He’s been called ‘the man who invented red carpet dressing’ – and since the 1970s, Giorgio Armani’s easy elegance, with its sensual European simplicity, has had a stellar following. Armani started his career as a display assistant and buyer for the famous Italian department store group, La Rinascente. He moved on to designing for Nino Cerruti, and in 1970 launched his own pieces – notably men’s leather bomber jackets. Armani’s designs were a world away from the suited look Italian menswear was known for – using softer, cooler fabrics like linen, and unconstructed tailoring – and changed the face of fashion forever.
Armani Code for Women was launched in 2006 and became an instant hit: just effortlessly evokes all the elegance of a Giorgio Armani red carpet dress. Orange blossom – so quintessentially feminine, one of the truly noble perfumery ingredients – plays at the heart with a radiantly chic sambac jasmine amplifying the elegance, then a deliciously decadent swoon into a base of Madagascan vanilla and honey, offering a wonderfully soft embrace you’ll want to sink in to.
Armani Code for Women £42 for 30ml eau de parfum
Buy it at johnlewis.com
Ralph Laurenvirtually invented the idea of ‘lifestyle’ – and as Vogue put it when writing about the designer, ‘his story is the story of the American dream’. Born Ralph Reuben Lifshitz in the Bronx in 1939, from a humble Jewish immigrant background, Ralph Lauren (he changed his name while still a teenager) never even went to fashion school. He actually studied business science, and spent time in the Army, before breaking into fashion. Among his iconic designs, of course, is the celebrated ‘Polo shirt’, the bestselling item of Ralph Lauren clothing. (Beyond that, research has identified the Polo pony as the second most recognised symbol in the world, after Coca Cola!) From that moment, he began to influence the worlds of fashion, homewares and fragrance, showcasing everything he created in that so-desirable ‘lifestyle’ way.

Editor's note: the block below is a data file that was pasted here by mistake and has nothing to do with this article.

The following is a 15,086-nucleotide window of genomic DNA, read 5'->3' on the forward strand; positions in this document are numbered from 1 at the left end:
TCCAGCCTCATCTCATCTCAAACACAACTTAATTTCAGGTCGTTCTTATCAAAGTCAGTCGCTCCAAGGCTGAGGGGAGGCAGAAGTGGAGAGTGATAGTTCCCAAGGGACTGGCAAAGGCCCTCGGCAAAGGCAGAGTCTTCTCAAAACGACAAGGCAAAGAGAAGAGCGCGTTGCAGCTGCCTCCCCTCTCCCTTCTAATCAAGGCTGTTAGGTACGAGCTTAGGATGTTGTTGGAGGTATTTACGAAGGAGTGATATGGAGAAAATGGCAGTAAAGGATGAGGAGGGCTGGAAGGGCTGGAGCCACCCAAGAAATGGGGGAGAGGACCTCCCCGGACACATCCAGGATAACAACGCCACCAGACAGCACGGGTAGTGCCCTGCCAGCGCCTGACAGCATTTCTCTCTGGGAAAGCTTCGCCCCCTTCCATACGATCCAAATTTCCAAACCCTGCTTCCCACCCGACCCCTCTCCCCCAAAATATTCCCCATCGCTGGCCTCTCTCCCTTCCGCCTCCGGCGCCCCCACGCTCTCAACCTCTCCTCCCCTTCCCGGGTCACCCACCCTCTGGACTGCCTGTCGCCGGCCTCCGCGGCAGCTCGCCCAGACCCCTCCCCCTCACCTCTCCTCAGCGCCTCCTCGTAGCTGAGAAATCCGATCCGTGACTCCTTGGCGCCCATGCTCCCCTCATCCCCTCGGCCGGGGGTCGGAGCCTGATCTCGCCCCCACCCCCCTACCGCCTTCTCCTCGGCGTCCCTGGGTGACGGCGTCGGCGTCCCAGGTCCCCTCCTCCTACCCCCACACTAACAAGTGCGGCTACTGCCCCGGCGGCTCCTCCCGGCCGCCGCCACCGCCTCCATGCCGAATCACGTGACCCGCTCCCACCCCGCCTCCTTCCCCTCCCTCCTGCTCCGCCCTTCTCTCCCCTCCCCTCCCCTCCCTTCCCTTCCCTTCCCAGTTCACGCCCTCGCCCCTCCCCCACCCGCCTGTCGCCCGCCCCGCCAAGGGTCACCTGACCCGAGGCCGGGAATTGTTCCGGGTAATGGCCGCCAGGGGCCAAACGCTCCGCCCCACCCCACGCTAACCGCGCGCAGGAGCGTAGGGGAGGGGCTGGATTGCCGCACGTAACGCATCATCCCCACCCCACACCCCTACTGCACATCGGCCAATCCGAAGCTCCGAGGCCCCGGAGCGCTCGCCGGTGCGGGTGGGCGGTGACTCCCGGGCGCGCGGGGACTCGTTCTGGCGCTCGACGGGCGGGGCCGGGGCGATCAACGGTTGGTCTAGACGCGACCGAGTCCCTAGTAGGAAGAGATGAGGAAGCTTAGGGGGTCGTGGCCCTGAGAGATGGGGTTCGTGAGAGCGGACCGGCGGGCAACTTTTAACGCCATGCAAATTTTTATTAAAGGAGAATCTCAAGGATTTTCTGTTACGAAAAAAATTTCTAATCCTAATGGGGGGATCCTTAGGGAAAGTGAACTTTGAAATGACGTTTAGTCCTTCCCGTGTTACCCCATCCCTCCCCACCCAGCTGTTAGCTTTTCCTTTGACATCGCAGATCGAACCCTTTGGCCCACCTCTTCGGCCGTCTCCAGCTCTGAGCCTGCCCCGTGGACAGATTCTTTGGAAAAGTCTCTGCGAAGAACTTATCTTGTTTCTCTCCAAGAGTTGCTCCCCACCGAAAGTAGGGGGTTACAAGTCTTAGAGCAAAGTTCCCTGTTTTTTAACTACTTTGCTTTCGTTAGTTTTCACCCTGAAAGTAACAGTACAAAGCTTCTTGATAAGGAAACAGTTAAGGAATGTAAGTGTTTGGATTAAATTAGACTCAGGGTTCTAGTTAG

Safari is just as wearable today as when legendary perfumer Dominique Ropion composed it back in 1990. In its beautiful, cut-crystal silver-capped bottle, Safari was inspired by America’s spirit of freedom and adventure, and ‘the call of the wild plains’ – a bracing gust of green galbanum breezing to juicy blackberry, mandarin and airy hyacinth. In its heart, be seduced by a gorgeous bouquet of rose, narcissus, jasmine and honey – and as you gather round that camp-fire at the end of the day (or wherever you happen to be, when those base notes emerge), enjoy vetiver, moss, tonka bean and resinous styrax.